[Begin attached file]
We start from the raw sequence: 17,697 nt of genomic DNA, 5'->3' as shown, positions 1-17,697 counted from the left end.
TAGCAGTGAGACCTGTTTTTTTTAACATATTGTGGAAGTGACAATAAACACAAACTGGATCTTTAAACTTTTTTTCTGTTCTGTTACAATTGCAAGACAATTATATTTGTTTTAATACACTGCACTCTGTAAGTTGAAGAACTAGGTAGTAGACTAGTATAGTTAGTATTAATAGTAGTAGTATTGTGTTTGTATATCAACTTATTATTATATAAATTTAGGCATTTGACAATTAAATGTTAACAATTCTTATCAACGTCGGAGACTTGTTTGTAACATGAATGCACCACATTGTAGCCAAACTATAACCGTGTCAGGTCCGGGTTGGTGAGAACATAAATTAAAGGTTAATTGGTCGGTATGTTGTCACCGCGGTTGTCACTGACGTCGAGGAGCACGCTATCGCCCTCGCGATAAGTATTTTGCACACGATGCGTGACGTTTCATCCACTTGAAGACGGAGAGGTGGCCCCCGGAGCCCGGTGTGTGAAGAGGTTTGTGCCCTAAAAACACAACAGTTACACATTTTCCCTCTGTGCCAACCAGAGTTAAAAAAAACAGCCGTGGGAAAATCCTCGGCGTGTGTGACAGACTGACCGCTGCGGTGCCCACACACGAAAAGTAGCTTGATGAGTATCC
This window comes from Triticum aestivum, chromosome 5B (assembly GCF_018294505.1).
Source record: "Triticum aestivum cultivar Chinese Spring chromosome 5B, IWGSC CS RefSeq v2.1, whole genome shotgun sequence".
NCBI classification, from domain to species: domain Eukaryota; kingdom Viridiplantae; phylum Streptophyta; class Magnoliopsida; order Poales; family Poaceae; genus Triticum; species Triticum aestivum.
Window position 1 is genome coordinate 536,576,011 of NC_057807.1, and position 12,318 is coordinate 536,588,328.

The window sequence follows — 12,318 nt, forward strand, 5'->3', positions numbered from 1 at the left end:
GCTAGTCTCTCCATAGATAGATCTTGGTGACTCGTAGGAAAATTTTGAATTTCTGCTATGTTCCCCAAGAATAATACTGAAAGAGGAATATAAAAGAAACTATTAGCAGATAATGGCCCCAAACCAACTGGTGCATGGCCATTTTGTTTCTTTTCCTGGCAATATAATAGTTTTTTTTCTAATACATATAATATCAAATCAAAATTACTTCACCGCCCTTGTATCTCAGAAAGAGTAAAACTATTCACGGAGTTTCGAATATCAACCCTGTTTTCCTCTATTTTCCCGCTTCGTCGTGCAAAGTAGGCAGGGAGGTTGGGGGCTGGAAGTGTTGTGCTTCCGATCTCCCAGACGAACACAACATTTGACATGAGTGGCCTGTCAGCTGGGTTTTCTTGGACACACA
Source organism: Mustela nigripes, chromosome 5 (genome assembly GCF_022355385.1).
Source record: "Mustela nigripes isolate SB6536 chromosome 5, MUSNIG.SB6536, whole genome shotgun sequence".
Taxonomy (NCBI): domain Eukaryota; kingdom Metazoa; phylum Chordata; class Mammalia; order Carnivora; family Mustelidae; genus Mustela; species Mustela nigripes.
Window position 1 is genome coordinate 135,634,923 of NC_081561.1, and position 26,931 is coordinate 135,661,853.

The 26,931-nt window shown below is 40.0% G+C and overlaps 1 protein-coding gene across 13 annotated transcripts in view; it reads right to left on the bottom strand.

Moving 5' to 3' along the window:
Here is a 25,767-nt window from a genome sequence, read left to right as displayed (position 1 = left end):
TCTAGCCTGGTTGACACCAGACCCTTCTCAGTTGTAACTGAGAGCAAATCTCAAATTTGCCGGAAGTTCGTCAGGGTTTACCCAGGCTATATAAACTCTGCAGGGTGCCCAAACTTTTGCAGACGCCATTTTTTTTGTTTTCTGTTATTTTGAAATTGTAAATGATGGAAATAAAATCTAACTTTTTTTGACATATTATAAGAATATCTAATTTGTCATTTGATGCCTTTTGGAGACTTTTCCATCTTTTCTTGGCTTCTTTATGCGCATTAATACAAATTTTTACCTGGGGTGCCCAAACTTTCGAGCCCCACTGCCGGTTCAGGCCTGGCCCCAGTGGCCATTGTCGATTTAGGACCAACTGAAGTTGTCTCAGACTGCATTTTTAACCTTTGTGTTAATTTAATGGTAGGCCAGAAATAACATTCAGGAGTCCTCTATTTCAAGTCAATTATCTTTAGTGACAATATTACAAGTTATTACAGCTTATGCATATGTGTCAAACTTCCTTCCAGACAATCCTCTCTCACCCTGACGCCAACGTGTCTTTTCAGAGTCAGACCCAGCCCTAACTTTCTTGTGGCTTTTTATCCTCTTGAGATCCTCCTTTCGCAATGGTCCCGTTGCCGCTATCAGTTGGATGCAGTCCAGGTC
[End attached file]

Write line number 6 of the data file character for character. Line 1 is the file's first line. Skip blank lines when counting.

Window position 1 is genome coordinate 536,576,011 of NC_057807.1, and position 12,318 is coordinate 536,588,328.